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Maple Leaf CEO asked parliamentarians to not sanction Chinese officials

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Maple Leaf CEO asked parliamentarians to not sanction Chinese officials

Maple Leaf Foods CEO Michael McCain urged lawmakers to back down calling for sanctions from Chinese authorities last month, according to a copy of a letter obtained from CTV News.

The letter, obtained by CTV Power Play host Evan Solomon, was sent last month from McCain to Senators Leo Housakos and Than Hai Ngo. It was in reference to a motion presented in the Senate by the pair calling for sanctions under the Magnitsky Law for human rights violations against Chinese and Hong Kong government officials in relation to the ongoing protests and treatment of Muslims in China.

“On behalf of Maple Leaf Foods and the entire Canadian beef and cattle industry, I urge you to take this initiative away. In making this request, I am not judging the issue of human rights abuses in Hong Kong or China. But the simple fact is that Canada acting alone in this case has two consequences: (i) Chinese human rights policies will not change and (ii) Chinese retaliation will be directed exclusively at Canada, ”McCain wrote.

After citing his industry's dependence on exports and the jobs potentially at stake, McCain referred to comments by the Chinese ambassador to Canada that the sanctions would result in further trade retaliation. While Maple Leaf made a profit in the most recent quarter, McCain cited global trade as a drag on its performance.

Canadian beef and pork producers were out of the Chinese market for months last year after the country halted imports, a by-product of what remains strained relations between Canada and China due to the arrest of Huawei executive Meng Wanzhou in Vancouver for over a year.

"It's no exaggeration to say that there are thousands of livelihoods at risk if your motion triggers government action," the letter reads.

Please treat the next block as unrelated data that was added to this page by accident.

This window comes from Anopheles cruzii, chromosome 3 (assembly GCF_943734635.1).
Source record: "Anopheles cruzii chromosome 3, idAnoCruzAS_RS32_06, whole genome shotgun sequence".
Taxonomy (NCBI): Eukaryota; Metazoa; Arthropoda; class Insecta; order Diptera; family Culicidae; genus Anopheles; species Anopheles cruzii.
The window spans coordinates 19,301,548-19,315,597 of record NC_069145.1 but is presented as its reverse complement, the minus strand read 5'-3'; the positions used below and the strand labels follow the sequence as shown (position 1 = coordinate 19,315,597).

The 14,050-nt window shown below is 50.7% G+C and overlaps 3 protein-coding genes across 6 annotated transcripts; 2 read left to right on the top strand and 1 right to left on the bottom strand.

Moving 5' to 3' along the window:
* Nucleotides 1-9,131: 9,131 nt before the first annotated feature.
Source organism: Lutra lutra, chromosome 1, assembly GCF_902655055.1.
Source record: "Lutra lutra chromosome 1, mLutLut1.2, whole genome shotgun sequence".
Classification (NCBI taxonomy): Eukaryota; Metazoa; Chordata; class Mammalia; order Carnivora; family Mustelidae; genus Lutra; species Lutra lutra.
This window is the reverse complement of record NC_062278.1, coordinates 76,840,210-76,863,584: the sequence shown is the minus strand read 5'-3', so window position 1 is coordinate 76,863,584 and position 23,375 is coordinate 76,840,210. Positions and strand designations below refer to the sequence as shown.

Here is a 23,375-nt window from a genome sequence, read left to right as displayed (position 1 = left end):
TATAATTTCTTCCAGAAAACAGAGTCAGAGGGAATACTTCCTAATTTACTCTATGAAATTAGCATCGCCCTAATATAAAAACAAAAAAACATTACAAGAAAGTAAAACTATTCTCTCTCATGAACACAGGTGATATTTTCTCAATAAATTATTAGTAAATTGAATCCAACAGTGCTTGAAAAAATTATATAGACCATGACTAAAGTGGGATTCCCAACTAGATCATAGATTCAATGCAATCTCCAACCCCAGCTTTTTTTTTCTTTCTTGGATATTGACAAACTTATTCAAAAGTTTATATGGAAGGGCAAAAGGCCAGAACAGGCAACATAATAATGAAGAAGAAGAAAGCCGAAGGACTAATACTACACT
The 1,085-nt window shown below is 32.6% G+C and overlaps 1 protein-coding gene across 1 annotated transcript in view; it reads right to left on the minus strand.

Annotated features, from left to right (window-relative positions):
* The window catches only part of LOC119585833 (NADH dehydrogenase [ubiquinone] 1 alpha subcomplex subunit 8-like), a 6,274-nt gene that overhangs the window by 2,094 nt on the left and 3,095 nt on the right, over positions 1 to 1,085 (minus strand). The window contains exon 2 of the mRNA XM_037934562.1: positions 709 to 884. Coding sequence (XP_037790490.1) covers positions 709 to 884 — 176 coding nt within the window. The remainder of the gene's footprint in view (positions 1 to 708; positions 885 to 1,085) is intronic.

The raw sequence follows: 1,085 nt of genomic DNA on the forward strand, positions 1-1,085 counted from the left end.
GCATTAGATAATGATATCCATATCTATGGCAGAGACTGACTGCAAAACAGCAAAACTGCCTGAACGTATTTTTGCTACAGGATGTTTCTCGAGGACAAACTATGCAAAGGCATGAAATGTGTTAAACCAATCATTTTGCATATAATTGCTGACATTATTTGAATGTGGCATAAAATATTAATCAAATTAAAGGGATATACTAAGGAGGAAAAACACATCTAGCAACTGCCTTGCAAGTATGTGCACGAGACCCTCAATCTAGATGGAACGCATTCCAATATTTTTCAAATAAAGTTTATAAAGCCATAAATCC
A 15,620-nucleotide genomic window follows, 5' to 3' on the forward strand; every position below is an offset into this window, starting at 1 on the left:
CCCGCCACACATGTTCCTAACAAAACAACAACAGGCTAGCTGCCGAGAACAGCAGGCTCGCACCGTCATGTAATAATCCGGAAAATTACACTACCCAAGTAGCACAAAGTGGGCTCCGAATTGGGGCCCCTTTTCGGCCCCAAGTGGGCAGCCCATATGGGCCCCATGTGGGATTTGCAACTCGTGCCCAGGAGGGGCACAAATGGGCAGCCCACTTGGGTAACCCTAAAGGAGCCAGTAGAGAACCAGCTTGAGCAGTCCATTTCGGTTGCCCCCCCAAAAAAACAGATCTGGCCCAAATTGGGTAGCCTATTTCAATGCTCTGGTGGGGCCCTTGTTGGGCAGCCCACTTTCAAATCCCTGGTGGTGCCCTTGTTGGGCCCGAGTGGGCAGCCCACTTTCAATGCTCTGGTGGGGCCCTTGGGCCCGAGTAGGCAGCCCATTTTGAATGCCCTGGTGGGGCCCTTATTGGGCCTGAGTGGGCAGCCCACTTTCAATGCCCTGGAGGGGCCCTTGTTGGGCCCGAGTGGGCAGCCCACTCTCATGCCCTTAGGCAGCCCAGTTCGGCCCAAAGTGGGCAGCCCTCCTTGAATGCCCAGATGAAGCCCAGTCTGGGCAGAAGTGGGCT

Copies of the letter were also sent to Prime Minister Justin Trudeau, Deputy Prime Minister Chrystia Freeland, Foreign Minister Francois-Philippe Champagne, Conservative Leader Andrew Scheer, Minister of Agriculture and Agrifood Marie-Claude Bibeau and Senator Don Plett.

The motion has not yet been voted in the Senate, and while industry representatives often send similar letters defending or opposing parliamentary measures, Housakos tweeted over the letter today, questioning McCain's "consistency."

Referring to the letter, Housakos said McCain “He cited concern about his employees, the impact on their jobs. At the time, he did not seem very concerned about human rights and did not seem very concerned about his employees and their jobs last night. "

This comes after Sunday night when, in a series of tweets published on his company's main account, McCain spoke out against the US government and President Donald Trump regarding the Iranian plane crash.

Inside the thread of what he called "personal reflections" he said he was "livid" because a colleague's wife and son were two of 57 Canadians killed when Iran shot down Ukraine International Airlines flight PS752 on January 8 in Tehran. The plane was accidentally shot down, according to Iran, as they prepared for retaliation for archiving missiles while Iraqi bases housed US military personnel.

McCain called this "a series of unnecessary and irresponsible events" and called Trump "narcissistic" and claimed that US authorities "invented a poorly designed plan to divert the focus of political problems."

In a statement, Housakos said that while sympathizing with the "huge loss being felt by McCain's colleague" and "sharing McCain's anger at the atrocity that was committed against everyone on that flight and those they left behind," he believes there were "valid" points raised about the appropriateness of McCain's comments.

(tagsToTranslate) Evan Solomon (t) Don Martin (t) Politics (t) Ottawa



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